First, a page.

Attorney and Advocacy Group to Share $500K Gruber Foundation International Justice Prize on 10th Anniversary of Prize Program
Each Has Set in Motion Dramatic Changes to Help Victims of Discrimination Gain Access to Equal Justice.
June 10, 2009, New York, NY – The Peter and Patricia Gruber Foundation today announced that, on the tenth anniversary of the Gruber Prize Program (see below), it will award its 2009 Justice Prize to an individual and an organization for their tireless advocacy of human rights for individuals belonging to oppressed groups that historically have not had an effective voice in, or access to, the justice system:
|Bryan Stevenson||European Roma Rights Centre (ERRC)|
Bryan Stevenson – executive director of Equal Justice Initiative (EJI), which represents indigent defendants, death row inmates, and juveniles who have been denied fair and just treatment in the legal system. With his staff, Stevenson has largely been responsible for reversals and reduced sentences in more than 75 death penalty cases. He has provided an effective training and consulting resource for counsel representing death row inmates and is spearheading litigation in 19 states to get a fair review of sentencing and parole-eligible re-sentencing. Stevenson has been consistently recognized by the National Law Journal as one of the 100 most influential lawyers in America.
European Roma Rights Centre (ERRC) – an international public interest law organization that combats anti-Romani racism and human rights abuse of Roma in Europe. ERRC has set in motion more than 500 court cases in 15 countries to bring to justice state and non-state actors who have discriminated against Romani individuals in education, housing, employment, healthcare and other areas, or have committed violence against them. It has secured over 2 million euro in compensation for Romani individuals for the abuse they suffered and the subsequent failure of their respective governments to ensure justice.
The Justice Prize will be awarded in a ceremony this fall celebrating the achievements of the recipients, who will share the $500,000 prize.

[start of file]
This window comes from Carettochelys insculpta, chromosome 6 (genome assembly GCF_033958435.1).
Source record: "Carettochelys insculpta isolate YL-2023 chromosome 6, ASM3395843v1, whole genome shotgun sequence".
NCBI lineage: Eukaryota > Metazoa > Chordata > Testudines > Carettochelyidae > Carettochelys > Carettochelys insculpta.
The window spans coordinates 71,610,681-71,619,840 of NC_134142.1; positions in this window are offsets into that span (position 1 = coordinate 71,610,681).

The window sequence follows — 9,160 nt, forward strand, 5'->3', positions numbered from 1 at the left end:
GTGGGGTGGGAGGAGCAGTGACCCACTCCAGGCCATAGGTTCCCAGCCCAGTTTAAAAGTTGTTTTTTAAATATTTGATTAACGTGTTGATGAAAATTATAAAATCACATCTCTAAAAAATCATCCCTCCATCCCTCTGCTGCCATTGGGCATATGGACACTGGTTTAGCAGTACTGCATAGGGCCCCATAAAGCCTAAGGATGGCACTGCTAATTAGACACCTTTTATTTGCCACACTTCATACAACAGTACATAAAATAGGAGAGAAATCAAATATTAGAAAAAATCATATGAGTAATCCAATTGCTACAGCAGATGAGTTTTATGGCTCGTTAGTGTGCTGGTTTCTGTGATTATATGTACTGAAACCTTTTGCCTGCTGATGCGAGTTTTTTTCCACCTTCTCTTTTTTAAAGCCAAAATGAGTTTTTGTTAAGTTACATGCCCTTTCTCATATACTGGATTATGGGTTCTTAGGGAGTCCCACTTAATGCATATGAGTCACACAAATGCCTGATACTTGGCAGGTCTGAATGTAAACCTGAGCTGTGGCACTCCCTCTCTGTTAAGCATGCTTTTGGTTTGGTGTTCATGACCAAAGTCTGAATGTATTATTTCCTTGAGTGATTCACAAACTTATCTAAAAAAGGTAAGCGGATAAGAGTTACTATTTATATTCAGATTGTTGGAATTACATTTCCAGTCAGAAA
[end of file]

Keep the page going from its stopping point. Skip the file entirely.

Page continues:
“The work of Bryan Stevenson and that of the European Roma Rights Centre (ERRC) demonstrate what can be accomplished against tremendous odds when highly principled, knowledgeable, and committed people appeal for justice,” said Judge Bernice Donald, U.S. District Court, Western District of Tennessee. “In securing access to justice for those most in need of protection from discrimination – including, at times, discrimination within the legal system itself – Bryan Stevenson and ERRC assist oppressed minorities in developing the voice and arguments they need to demand equal justice under law. Their work is a model for human rights advocacy and presents a compelling case for the necessity of focusing on and developing public interest law in legal education and practice.”
A graduate of Harvard Law School and the Kennedy School of Government, Bryan Stevenson is the founder and executive director of the Equal Justice Initiative (EJI), a private, nonprofit organization that provides legal representation to indigent defendants and prisoners who have been denied fair and just treatment in the legal system. Based in Montgomery, Alabama, EJI litigates on behalf of juvenile offenders, poor people denied effective representation, minority defendants whose trials are marked by racial bias or prosecutorial misconduct, and others against whom the justice system may be stacked. As a staff attorney for the Southern Center for Human Rights in Atlanta (1985) and as executive director of the Alabama Capital Representation Resource Center (1989-95), Stevenson represented capital defendants. His representation of condemned prisoners has won him numerous awards, including a MacArthur Fellowship Award, the Reebok Human Rights Award, the ACLU National Medal of Liberty, and the American Bar Association Wisdom Award. In 1996 he was named Public Interest Lawyer of the Year by the National Association of Public Interest Lawyers. Stevenson and EJI have successfully demonstrated how racial minorities are routinely excluded from jury service and have worked to develop guidelines for monitoring jury selection for use by community workers, lawyers and advocacy groups. Stevenson also addressed Russian lawmakers and was part of the effort that succeeded in getting 800 death sentences commuted in Russia during the Yeltsin era, and has worked with advocacy groups in Eastern Europe on litigation strategies to protect oppressed groups and with lawyers in the Caribbean to reduce executions. He is dedicated to achieving a national consensus in this country for abolishing life sentences without parole for 13- and 14-year-olds. In 1998, Stevenson joined the clinical faculty at NYU Law School and is currently a professor of law there. He has also been visiting lecturer of law at Harvard, Yale, and University of Michigan Law Schools. (A complete biography is available at http://www.gruberprizes.org.)